• Function 2: clear your plate and put it in the dishwasher
  • Function 3: do your homework, practice your music and do your reading

I’ll give each function a different card colour.  When I want to call a function, I’ll flash the appropriate colour and save my breath!  Why didn’t I think of doing this before 😉 ?

~Vivian

 

 

About Vivian

Vivian @ChezVivian is a Canadian-born Chinese, currently living in Switzerland. She has also lived in Hong Kong and Indonesia. She holds a M.S. (focus: Educational Technology Integration), B.Ed and a B.A. and graduate studies in Kodály and Orff music pedagogy. She is an elementary school classroom generalist, but has also taught as a music specialist, ESL/EAL and also in Learning Support. Most of her teaching career was in International Schools in Hong Kong. She is excited about the IBPYP and the possibilities of using technology to Inquire. Recently, she has been looking at the opportunities that computer programming gives to put #TECHXture back into the hands of children. In other words, technology need not be just about looking at screens. It can be about building things with our hands; and computer programming levels-up what children can do with the things they build---encouraging higher thinking skills. She is a Coetail Post-graduate Certificate grad ('13-'14), a former Coetail Coach and one of the co-founders of #CoetailChat. Her blog home chezvivian.coetail.com curates her assignments for Coetail and her M.S. graduate studies about Educational Technology integration and anything else educationally-related that she feels inspired to write about. Her twitter tagline sums it up: "Mom to 4, Mentor, Educator, Musician (in that order)".
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7 Responses to Code.org Stage 13: Applying Functions in Farmer Puzzles

  1. Hey Vivian, your article helped me out a bit. It’s not that I didn’t understand how functions work but what helped me was you explaining how to properly use the block functions. I was at a complete lost.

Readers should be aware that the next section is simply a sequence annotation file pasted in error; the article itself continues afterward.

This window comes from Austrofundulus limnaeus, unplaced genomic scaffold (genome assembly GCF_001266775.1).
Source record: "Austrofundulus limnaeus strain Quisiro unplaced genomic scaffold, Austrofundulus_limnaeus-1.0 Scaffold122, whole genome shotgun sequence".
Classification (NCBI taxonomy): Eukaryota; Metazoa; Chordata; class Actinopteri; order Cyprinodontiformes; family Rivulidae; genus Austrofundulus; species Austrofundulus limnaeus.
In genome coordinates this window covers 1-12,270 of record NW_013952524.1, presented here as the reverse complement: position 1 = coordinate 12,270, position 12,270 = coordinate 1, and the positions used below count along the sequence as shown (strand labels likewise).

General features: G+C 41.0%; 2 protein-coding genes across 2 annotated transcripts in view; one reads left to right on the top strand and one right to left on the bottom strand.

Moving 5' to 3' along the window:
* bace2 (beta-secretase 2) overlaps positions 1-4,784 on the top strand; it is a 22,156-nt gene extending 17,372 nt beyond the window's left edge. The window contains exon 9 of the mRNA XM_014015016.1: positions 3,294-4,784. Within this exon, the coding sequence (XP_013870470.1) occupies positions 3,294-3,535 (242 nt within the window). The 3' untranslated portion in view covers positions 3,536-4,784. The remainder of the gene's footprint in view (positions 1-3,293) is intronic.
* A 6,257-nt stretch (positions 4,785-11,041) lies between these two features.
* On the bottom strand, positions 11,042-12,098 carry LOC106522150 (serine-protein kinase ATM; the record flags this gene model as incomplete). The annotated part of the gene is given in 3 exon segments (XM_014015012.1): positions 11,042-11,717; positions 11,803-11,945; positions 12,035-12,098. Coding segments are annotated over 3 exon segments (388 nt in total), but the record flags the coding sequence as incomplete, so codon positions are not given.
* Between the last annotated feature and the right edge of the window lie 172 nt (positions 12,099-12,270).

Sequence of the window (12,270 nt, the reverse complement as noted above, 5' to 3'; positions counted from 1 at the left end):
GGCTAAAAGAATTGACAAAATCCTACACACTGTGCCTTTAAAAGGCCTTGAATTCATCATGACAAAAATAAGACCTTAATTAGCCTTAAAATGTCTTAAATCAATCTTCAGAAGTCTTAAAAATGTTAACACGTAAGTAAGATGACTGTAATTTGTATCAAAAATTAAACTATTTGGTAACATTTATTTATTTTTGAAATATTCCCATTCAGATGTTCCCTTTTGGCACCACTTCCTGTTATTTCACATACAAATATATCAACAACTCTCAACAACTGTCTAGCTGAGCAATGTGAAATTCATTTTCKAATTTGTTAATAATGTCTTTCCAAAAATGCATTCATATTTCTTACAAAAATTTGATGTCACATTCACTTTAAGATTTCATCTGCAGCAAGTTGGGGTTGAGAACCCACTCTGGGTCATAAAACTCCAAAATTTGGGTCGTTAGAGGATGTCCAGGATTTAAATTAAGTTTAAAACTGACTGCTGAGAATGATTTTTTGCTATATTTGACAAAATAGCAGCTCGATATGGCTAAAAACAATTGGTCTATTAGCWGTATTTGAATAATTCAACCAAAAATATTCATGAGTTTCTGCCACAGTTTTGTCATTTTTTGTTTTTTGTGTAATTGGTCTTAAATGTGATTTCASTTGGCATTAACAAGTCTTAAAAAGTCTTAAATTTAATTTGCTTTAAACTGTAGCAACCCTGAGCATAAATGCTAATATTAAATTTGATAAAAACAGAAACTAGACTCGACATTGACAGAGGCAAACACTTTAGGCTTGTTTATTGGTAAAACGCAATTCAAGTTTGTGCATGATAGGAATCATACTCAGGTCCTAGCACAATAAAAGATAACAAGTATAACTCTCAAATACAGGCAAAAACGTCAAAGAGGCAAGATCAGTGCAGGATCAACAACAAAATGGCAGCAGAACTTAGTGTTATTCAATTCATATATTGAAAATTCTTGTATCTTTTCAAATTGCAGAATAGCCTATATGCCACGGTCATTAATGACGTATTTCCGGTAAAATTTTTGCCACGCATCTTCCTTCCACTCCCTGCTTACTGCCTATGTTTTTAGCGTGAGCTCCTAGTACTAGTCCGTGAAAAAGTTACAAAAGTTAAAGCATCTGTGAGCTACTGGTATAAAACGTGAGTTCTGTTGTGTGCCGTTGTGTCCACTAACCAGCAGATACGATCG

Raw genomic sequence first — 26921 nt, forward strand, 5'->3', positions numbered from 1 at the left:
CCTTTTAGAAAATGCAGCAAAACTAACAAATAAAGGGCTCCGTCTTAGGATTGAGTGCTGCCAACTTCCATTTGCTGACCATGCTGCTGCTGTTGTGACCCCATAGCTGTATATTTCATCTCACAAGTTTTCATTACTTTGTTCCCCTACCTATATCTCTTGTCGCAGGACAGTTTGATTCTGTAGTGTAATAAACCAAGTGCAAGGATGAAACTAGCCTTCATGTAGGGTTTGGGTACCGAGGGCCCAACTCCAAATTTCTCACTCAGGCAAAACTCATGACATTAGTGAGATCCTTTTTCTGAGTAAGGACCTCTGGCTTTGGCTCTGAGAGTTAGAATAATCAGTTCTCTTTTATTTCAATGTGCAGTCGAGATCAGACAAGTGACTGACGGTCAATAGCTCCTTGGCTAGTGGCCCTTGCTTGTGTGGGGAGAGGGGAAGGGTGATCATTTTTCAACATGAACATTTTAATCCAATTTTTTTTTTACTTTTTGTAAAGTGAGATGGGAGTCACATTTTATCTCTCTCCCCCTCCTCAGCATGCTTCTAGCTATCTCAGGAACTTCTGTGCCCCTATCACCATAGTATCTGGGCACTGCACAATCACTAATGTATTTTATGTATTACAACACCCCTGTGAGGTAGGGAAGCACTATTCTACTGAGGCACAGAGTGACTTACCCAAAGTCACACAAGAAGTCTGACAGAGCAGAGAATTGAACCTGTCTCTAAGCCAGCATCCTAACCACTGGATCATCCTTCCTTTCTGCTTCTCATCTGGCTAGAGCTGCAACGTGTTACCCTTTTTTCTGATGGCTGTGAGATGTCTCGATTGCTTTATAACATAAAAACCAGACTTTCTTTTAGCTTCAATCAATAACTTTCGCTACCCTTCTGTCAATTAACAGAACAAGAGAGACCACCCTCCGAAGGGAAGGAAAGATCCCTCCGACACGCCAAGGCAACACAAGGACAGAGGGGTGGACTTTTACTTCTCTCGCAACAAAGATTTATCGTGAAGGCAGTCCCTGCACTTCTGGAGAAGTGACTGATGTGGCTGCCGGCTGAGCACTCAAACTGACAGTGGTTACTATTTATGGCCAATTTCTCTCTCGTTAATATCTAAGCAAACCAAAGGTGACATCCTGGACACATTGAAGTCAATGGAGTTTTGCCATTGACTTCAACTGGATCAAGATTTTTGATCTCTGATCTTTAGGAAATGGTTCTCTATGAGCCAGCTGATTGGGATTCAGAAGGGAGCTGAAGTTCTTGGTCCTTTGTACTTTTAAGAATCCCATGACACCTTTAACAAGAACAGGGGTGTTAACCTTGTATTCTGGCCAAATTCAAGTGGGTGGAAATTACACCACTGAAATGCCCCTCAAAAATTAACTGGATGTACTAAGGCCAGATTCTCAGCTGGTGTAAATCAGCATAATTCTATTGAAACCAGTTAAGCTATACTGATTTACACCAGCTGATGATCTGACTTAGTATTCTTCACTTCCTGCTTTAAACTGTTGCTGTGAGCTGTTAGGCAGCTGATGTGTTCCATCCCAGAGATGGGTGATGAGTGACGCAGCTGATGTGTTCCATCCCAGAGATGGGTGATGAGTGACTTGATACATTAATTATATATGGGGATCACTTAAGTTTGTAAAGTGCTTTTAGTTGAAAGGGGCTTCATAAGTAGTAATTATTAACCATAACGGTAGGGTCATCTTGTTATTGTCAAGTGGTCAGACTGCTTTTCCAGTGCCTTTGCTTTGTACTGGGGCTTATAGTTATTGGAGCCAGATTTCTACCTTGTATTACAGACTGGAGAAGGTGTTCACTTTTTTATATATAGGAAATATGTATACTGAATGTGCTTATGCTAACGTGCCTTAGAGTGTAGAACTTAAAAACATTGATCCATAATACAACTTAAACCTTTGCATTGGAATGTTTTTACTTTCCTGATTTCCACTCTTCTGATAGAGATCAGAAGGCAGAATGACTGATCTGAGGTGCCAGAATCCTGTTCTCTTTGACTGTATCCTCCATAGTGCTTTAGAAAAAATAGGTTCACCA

I like the point you made at the end about applying these functions to real life situations, 😀

    Thank you for your help Vivian!!

    • Vivian says:

      Hi Marques! (Should I say, “salut”?)

      Thanks for taking the time to make a comment. You’re the FIRST person to say “thank you” and to give me feedback that what I’ve written about the Code.org puzzles is helpful. That’s very encouraging to me!

      Thanks again.

      Cheers

      Vivian

  2. Comy Gaming says:

    Hey there.

    Nice job, great explaining.

    However, your Stage 13, Puzzle 4 code is wrong (the IF should be first)

    • Vivian says:

      Hi

      Thanks for taking time to comment. I’m pretty sure that I made sure the puzzles ran correctly before posting the screen shot. I know that sometimes there are different ways to do things, but they still work in the end.

      Give both a try, then. 🙂 I’ll give it a go this weekend and fix the solution here if needed.

      Thanks.

  3. RA says:

    Hello. My stage 13 does not give me the option to define the function. I don’t have a star in the function like you do. How do I correct this?

    • Vivian says:

      Hi RA

      Thanks for writing and asking a specific question.

      Since the summer, Code.org has changed some of their puzzles. So, whatever notes I have on my blog might no longer apply. Please tell me which puzzle you are asking about. It is stage 13, but which puzzle? Then I can take a look at it for you.

      Vivian